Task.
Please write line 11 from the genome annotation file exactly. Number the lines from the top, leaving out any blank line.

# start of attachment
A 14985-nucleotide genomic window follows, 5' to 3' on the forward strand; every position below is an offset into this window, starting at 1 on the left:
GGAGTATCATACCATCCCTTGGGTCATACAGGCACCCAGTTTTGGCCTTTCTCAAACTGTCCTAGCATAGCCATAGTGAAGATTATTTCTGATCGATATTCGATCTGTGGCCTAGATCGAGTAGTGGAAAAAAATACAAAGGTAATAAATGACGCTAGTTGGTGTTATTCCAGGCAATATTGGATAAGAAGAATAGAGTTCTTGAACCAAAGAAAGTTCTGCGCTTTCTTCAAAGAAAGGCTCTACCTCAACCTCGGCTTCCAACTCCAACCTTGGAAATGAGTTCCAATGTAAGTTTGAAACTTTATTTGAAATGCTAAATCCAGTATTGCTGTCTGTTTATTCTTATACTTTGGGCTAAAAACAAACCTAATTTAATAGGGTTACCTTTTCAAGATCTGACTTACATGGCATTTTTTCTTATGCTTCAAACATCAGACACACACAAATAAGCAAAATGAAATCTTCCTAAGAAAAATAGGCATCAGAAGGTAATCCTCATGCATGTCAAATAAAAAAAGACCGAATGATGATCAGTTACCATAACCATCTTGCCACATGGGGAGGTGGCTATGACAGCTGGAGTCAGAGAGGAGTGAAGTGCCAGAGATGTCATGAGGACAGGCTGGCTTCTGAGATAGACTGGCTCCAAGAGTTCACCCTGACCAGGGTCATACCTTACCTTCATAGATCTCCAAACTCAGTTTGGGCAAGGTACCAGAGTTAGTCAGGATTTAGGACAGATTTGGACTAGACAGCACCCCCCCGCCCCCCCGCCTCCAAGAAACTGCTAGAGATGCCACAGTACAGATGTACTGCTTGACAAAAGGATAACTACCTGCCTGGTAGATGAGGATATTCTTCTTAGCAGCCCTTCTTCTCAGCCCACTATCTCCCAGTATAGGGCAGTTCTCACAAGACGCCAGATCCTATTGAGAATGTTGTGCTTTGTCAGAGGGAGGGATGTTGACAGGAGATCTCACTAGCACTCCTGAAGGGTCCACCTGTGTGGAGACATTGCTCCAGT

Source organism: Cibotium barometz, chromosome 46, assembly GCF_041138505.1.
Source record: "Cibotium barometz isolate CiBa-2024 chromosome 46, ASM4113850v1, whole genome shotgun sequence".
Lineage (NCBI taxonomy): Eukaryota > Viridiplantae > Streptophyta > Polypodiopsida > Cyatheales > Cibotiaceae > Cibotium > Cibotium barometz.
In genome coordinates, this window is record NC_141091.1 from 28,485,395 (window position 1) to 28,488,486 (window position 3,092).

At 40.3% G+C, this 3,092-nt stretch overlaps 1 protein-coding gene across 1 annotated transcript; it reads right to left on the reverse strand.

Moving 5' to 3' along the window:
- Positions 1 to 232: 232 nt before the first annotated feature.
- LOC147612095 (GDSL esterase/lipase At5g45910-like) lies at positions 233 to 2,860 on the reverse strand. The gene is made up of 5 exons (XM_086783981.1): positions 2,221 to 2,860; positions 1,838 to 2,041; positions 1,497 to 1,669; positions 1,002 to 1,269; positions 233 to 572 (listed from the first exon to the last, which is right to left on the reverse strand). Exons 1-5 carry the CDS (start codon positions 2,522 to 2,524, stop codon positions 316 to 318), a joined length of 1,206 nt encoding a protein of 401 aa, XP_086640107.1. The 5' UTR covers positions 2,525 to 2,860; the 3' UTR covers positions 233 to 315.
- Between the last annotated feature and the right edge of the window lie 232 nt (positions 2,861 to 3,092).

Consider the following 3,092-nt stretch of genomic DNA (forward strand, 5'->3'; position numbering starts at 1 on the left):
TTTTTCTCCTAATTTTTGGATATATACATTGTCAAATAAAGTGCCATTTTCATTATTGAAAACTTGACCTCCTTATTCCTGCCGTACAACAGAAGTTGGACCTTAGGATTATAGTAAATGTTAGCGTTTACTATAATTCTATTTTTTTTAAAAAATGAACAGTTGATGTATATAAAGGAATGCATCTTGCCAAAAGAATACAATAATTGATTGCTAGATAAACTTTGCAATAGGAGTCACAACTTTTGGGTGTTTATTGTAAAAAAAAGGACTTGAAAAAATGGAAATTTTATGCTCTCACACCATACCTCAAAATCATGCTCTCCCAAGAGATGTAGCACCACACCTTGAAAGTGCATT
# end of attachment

- Between the last annotated feature and the right edge of the window lie 232 nt (positions 2,861 to 3,092).